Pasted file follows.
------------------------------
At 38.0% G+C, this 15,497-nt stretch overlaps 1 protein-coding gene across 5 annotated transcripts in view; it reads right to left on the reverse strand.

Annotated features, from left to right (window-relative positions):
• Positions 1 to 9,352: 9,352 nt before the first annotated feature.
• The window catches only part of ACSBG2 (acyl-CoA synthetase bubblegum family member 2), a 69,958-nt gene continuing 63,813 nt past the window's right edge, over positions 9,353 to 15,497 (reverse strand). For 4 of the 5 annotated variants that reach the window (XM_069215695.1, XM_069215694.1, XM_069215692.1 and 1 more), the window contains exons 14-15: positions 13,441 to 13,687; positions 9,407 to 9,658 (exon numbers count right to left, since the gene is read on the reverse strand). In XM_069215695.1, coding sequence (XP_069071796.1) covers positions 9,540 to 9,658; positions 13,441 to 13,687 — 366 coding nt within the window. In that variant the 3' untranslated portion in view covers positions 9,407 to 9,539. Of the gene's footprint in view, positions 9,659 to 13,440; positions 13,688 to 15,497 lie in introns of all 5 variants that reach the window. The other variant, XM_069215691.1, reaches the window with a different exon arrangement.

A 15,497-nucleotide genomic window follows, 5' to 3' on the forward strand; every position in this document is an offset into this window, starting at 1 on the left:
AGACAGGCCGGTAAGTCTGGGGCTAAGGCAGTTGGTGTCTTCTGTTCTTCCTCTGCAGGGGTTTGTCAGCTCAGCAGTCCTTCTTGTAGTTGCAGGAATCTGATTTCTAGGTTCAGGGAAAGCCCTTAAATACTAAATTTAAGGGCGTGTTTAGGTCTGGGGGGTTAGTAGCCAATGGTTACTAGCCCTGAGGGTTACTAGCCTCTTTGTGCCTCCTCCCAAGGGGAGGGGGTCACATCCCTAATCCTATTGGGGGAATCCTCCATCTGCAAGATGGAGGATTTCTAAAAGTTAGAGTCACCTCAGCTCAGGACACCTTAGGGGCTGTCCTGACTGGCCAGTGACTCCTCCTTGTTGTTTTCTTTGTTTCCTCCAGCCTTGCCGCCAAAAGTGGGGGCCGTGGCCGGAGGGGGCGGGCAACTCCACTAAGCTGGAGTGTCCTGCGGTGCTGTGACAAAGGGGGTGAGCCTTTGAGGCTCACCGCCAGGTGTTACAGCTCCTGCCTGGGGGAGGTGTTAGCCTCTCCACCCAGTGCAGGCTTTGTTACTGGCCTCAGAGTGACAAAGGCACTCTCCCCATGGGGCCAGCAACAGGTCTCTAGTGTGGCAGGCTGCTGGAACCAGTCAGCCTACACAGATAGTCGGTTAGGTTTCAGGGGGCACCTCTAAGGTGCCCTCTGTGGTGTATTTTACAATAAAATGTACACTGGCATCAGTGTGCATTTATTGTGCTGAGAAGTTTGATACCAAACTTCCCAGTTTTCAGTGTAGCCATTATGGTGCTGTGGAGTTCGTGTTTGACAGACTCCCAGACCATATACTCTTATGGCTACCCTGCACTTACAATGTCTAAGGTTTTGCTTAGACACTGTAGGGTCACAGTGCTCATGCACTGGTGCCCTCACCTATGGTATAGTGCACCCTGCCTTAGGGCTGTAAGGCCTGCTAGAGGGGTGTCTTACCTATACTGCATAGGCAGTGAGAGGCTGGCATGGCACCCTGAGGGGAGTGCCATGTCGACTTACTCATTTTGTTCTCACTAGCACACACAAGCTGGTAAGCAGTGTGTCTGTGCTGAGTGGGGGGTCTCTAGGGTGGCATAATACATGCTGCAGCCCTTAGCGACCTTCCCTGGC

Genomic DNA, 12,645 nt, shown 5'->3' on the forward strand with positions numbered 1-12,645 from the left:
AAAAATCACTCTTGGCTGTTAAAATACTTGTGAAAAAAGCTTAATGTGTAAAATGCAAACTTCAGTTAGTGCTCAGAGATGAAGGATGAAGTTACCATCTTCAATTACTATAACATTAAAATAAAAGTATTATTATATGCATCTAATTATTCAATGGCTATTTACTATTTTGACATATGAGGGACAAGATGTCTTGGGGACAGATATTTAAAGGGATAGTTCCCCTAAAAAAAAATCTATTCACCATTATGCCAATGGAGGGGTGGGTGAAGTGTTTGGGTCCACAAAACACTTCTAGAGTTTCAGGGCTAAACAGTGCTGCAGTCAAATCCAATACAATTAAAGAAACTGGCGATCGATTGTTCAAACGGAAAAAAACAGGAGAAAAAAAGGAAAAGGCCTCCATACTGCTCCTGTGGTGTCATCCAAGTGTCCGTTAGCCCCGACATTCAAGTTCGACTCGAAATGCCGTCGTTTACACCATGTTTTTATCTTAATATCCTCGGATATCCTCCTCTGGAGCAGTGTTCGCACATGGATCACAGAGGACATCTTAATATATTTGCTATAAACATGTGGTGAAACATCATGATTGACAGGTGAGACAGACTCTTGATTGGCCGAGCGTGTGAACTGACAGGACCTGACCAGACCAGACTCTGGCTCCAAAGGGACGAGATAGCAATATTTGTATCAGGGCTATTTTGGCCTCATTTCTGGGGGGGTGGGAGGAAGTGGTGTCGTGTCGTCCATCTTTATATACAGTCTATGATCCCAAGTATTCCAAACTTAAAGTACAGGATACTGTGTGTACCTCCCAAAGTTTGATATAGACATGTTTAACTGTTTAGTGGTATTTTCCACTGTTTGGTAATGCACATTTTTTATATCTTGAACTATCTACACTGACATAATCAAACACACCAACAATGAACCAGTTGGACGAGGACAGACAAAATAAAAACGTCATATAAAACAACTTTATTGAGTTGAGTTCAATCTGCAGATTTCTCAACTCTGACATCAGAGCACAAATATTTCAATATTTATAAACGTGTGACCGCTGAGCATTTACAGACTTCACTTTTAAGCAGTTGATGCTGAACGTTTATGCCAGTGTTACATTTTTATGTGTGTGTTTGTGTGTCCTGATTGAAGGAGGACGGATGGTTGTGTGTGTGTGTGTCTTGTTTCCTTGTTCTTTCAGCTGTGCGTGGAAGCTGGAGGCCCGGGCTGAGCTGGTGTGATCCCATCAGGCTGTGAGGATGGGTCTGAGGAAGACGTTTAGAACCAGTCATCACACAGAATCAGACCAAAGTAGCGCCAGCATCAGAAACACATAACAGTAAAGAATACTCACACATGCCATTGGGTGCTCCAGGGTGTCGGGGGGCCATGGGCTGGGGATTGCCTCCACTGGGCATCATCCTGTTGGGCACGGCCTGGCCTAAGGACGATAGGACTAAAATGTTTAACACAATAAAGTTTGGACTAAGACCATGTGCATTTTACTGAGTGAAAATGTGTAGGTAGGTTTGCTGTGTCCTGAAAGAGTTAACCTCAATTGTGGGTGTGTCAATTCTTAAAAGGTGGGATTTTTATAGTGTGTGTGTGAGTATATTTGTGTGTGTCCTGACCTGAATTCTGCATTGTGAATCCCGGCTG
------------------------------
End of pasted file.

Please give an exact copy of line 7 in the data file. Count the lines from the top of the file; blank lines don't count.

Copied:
Genomic DNA, 12,645 nt, shown 5'->3' on the forward strand with positions numbered 1-12,645 from the left: